Friday, 18 March 2011

Arensky Chamber Orchestra/Gould - Rautavaara, Grieg, Vivaldi, and Schnelzer

Cadogan Hall

Rautavaara – Pelimannit (‘The Fiddlers’), op.1
Grieg – From Holberg’s Time: Suite in the Olden Style, op.40
Vivaldi – Violin Concerto in D major, ‘Il Grosso Mogul,’ RV 208
Albert Schnelzer – Emperor Akbar (British premiere, orchestral version)

Arensky Chamber Orchestra
Clio Gould (violin, director)


Last September, I reported enthusiastically from the Arensky Chamber Orchestra’s launch at the Institute of Directors. I am delighted to say that this concert’s performances proved of an equally high standard. A crack team of young soloists combined under the leadership of Clio Gould to provide an object lesson in stylish, dynamic string playing.

To stand out amongst a host of chamber ensembles, the ACO has resolved to do things differently, not for the mere sake of it, but to attempt to present works in interesting new ways, both through programming and presentation. Interesting connections abounded: Scandinavian string music from Einojuhani Raatavaara, Edvard Grieg, and Swedish composer, Albert Schnelzer, the string orchestral version of the latter’s Emperor Akbar also fitting nicely with one of Vivaldi’s two Mogul excursions, the D major concerto, RV 208.

As we entered the Cadogan Hall, members of the orchestra greeted us from a balcony above the stage with their own arrangement of folk material collected by fiddler Samuel Rinda-Nickola (1763-1818), thus preparing us for Rautavaara’s The Fiddlers, which also makes use of Rinda-Nickola’s material. A student work, indeed his op.1, The Fiddlers (or ‘Pelimannit’) is full of exuberance; at least it was in this typically energetic performance. The informative programme notes informed us that Rautavaara originally wrote a piano piece, which he subsequently arranged for string orchestra. From the idiomatic rendition here, one would never have guessed, though the composer perhaps sounds closer to the likes of Honegger than to his later self (no complaints here). Depth and richness of tone combined with sharp characterisation of individual movements, relishing but never unduly exaggerating the composer’s ‘wrong-note’ harmonies, to provide a memorable account. Another programming idea: perhaps a potential companion piece to Bernd Alois Zimmermann’s riotous Rheinische Kirmestänze?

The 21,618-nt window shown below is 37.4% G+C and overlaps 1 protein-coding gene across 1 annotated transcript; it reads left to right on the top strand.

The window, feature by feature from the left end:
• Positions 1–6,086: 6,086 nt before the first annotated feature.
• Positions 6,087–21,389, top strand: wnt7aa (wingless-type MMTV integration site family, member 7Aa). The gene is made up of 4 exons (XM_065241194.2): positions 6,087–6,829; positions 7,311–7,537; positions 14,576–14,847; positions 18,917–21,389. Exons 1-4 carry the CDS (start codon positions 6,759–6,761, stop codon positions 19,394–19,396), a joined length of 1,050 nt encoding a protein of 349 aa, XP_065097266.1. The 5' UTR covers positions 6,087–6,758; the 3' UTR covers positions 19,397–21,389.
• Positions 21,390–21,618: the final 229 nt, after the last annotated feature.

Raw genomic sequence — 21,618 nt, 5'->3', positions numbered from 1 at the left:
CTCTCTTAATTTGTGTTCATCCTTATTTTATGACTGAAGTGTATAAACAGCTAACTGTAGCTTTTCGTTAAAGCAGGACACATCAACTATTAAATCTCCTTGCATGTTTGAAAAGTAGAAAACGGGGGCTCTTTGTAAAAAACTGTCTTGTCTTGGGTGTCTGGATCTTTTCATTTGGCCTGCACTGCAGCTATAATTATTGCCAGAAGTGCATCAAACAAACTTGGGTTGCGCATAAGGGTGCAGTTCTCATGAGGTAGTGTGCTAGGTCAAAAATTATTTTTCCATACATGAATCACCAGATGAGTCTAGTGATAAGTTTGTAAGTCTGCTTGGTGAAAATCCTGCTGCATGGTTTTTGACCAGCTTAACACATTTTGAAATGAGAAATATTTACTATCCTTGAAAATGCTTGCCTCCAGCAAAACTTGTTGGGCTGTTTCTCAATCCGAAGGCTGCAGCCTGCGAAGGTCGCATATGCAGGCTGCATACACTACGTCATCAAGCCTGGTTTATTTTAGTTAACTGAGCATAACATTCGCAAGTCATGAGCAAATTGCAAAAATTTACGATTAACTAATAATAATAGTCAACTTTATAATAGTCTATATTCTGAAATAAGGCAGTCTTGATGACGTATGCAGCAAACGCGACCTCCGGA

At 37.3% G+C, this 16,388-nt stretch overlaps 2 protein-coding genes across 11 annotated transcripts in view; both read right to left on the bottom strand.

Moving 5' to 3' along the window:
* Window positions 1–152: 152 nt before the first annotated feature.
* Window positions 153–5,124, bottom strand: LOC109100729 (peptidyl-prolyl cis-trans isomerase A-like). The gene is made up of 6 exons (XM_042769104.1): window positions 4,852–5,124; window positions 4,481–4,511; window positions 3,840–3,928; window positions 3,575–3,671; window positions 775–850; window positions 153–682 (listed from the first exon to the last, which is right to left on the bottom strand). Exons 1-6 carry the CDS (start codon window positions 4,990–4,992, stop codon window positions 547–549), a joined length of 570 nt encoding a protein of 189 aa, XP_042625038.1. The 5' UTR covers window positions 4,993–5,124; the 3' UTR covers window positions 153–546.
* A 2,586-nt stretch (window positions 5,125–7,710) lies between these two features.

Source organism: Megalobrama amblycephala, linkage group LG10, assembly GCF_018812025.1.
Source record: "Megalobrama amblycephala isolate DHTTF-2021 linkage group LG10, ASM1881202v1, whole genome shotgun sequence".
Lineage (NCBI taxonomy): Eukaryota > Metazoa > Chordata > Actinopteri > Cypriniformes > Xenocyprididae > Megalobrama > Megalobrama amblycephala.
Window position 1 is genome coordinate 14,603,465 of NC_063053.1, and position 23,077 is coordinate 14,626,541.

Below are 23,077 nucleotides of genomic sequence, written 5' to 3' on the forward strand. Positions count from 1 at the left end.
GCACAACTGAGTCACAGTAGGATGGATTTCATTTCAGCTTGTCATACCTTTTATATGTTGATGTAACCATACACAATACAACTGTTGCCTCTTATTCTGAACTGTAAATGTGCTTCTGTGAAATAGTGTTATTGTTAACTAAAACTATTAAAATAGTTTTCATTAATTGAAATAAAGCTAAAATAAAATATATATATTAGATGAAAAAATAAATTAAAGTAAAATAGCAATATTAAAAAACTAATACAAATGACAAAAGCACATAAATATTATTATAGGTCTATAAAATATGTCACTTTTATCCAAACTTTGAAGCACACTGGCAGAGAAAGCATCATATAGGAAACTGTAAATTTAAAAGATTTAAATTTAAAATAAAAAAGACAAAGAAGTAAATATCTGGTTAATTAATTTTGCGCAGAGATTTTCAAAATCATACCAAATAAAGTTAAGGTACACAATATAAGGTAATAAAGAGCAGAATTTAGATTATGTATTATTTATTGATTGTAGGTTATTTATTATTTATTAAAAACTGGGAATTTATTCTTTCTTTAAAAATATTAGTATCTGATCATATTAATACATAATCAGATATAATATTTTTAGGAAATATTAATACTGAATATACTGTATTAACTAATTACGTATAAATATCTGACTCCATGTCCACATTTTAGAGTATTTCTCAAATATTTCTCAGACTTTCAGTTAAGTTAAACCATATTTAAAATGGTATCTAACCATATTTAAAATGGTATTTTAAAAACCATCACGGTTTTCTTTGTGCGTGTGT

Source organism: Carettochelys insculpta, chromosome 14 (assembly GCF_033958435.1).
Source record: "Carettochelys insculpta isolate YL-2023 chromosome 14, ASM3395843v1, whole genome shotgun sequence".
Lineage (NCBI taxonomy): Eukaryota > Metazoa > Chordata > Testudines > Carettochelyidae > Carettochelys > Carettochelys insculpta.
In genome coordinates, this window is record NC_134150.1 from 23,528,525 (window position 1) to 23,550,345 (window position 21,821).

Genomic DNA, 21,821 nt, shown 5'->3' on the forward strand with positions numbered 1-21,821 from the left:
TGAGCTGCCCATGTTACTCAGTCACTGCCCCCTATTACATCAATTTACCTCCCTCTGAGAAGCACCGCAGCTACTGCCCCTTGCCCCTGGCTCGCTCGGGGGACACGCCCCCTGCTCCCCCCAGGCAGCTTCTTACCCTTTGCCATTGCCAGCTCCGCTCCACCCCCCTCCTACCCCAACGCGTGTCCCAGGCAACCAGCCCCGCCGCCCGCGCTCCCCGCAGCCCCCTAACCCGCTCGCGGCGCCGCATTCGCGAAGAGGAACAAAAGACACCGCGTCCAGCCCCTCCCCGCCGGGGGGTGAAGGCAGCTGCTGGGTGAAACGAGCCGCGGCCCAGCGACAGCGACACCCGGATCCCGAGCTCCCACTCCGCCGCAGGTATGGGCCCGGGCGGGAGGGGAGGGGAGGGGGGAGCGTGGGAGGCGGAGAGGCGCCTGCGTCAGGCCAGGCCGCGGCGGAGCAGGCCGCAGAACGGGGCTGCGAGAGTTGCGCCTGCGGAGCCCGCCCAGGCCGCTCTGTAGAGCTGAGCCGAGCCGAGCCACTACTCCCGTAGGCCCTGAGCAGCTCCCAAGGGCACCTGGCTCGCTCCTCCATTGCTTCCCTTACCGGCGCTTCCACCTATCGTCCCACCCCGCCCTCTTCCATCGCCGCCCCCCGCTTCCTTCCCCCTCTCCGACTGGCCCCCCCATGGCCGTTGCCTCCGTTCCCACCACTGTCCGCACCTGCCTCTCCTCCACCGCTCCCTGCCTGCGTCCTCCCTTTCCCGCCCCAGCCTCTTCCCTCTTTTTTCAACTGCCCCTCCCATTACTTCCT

Grieg’s Holberg Suite followed: another work originally composed for piano and subsequently arranged for string orchestra. It is an unfashionable work; indeed, one might say much the same of Grieg as a composer: a pity, since its evocation of the Baroque suite is charming and never resorts to pastiche. Lightly nostalgic, the ACO’s account paid homage to an imagined eighteenth century, whilst making abundantly clear that this was a nineteenth-century work. Grieg’s harmonies delighted, not least on account of well-judged harmonic rhythm under Gould’s wise direction. String tone itself was expressively rich, though never overwhelmingly so: light and rich are not necessarily antonyms. The Air (‘Andante religioso’) was sung especially beautifully, never descending into the realms of the maudlin. Gould’s solos proved beguiling, but so did those from other section principals, amongst whom Steffan Rees’s finely shaded cello line deserves especial mention.

Gould was the soloist for Vivaldi’s Il grosso mogul concerto. I cannot claim to be a paid-up Vivaldian – Dallapiccolla’s line, popularised by Stravinsky, about writing the same concerto a few hundred times dies hard – but this was a fine reading that never outstayed its welcome. Once again striking was the richness, though not a ‘Romantic’ richness, of tone displayed by the orchestra as a whole, a fine backdrop for Vivaldi’s – and Gould’s – flights of violinistic fantasy. The slow movement, for solo and continuo, showed that there is variety within Vivaldi’s box of tricks, even if I could not help – heretically? – thinking that Bach’s arrangement remains superior to the original. But what a joy it was to hear such warmth from the orchestra: utterly distant from current attention-seeking ‘authenticity’. I was put in mind of the English Chamber Orchestra in its heyday.

Finally came the British premiere of the orchestral version of Albert Schnelzer’s Emperor Akbar, its quartet version written for the Brodsky Quartet. Where the inspiration for Vivaldi’s title remains obscure, Schnelzer pays explicit homage to Salman Rushdie’s portrait of the Mogul Emperor in The Enchantress of Florence. Indeed, we heard readings from Rushdie prior to both the Vivaldi and Schnelzer pieces. Schnelzer, according to his biography ‘has openly declared that communication is a key element in his music.’ I am not sure that there is anything particularly unusual about that, though the implication would seem to be that (relatively) straightforward is better. The dance-inspired rhythms and melodies were once again expertly despatched by the orchestra, though I could not help wishing that something a little more intellectually engaging were on offer. Ferneyhough perhaps: I suspect these players would cope…

The next ACO concert will feature Schoenberg’s Verklärte Nacht, both in its original sextet version, alongside an exhibition of new works from the Royal College of Art, and in the version for string orchestra. Perhaps my belief in the original’s superiority will be challenged; we shall see… For further details on the Arensky Chamber Orchestra, please visit the orchestra’s website (click here).

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